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The Curious Incident of the Dog in the Night-Time

Book Notes

Okay, I have had a copy of this book in my to-read pile since about six months after it was published. For those of you who have access to the internet, you can figure out I have had this book since around November of 2003. Bharat handed me his copy, I still have his copy. I still feel guilty about having his copy, as he is one of those friends who dropped out of my life and I haven't spoken with except for an awkward moment at an ultimate game four years ago except that I don't think I actually spoke to him, I just took a picture of him and his girlfriend before I even knew he was divorced.


Yeah, I read it.

This is the third book I've read recently that has an autistic protagonist. The first book was entertaining (the sequel less so, as it dealt with people in power abusing it). The second one (-ish) was about autistic people in adult situations, but everything works out.

This book was about an autistic teen, but portrays the difficulties of those around an autistic person actually dealing with said autistic person. A mother who can't hug her son. A father doing his best. And a teenager driving everyone around him batshit mad, angry, frustrated. Yes, they still love him, of course his parents love him, but dealing with an autistic person is not an easy task, and this book made me incredibly uncomfortable with the clarity of that experience. We want to believe that parents of autistic kids are angels, but they are human like everyone else. This book gives the reader a glimpse of how hard their lives can be.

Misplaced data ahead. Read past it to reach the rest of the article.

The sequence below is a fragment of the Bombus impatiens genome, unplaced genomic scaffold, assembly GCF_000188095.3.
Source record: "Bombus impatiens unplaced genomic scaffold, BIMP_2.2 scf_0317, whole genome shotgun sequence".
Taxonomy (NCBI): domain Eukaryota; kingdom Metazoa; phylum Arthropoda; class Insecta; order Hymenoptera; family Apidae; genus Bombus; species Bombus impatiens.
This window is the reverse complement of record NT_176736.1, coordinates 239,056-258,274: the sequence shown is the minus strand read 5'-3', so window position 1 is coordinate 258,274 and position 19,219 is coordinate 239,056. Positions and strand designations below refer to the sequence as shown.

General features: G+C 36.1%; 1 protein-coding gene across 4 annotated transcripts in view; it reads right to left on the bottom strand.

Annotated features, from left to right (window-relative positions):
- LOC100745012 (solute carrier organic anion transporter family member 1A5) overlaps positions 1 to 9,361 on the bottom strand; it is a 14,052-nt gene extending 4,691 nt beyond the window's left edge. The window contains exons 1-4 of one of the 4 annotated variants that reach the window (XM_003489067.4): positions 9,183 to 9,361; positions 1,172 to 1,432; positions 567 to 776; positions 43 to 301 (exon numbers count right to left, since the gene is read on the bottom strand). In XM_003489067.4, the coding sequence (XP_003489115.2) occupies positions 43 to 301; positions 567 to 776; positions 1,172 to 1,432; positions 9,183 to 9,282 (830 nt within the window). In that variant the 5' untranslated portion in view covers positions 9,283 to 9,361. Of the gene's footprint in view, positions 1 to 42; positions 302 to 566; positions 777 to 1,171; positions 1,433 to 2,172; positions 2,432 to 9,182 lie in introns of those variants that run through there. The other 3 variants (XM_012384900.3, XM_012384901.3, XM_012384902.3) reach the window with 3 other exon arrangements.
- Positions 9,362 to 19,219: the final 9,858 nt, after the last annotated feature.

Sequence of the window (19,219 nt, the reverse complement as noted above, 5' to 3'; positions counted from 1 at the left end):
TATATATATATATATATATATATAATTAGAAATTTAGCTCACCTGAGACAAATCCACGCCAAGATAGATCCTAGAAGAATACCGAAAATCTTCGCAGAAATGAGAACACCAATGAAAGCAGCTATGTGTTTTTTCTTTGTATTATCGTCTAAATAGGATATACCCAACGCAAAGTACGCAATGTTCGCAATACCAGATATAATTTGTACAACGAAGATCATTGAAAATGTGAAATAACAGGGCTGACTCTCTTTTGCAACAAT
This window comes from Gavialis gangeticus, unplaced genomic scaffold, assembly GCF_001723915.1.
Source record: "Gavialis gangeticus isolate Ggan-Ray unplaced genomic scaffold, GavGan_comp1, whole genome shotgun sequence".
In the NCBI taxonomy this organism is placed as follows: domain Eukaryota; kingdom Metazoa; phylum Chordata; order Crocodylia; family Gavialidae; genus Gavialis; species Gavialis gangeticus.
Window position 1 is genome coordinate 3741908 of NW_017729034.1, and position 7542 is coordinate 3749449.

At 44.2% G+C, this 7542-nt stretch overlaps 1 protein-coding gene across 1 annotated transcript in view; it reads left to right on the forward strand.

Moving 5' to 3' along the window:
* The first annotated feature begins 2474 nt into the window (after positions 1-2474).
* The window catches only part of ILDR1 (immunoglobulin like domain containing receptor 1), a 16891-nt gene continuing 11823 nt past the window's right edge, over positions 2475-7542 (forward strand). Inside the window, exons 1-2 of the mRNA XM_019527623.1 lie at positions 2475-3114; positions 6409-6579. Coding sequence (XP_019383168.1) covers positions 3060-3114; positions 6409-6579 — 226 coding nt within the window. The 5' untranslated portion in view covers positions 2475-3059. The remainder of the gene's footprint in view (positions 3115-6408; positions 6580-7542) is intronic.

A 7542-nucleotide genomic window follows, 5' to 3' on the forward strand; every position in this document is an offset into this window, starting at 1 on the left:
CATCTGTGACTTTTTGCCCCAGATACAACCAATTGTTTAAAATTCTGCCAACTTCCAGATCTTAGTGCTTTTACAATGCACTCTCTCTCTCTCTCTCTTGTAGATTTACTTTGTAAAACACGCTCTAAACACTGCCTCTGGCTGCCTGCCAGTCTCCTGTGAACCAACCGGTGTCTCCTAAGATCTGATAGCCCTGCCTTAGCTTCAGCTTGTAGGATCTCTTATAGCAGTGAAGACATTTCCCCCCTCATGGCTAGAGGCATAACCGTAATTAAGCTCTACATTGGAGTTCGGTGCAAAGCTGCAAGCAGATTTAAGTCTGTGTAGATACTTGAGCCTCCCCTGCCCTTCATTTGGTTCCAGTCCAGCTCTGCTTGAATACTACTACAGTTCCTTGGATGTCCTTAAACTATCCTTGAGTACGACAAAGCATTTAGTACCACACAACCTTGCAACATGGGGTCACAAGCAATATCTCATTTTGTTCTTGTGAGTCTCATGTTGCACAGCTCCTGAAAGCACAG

Mom liked the book. Pretty sure she recommends it. I think I do, but am kinda iffy on it. For entertainment, no. For perspective, yes.

Now to get the book back to Bharat.

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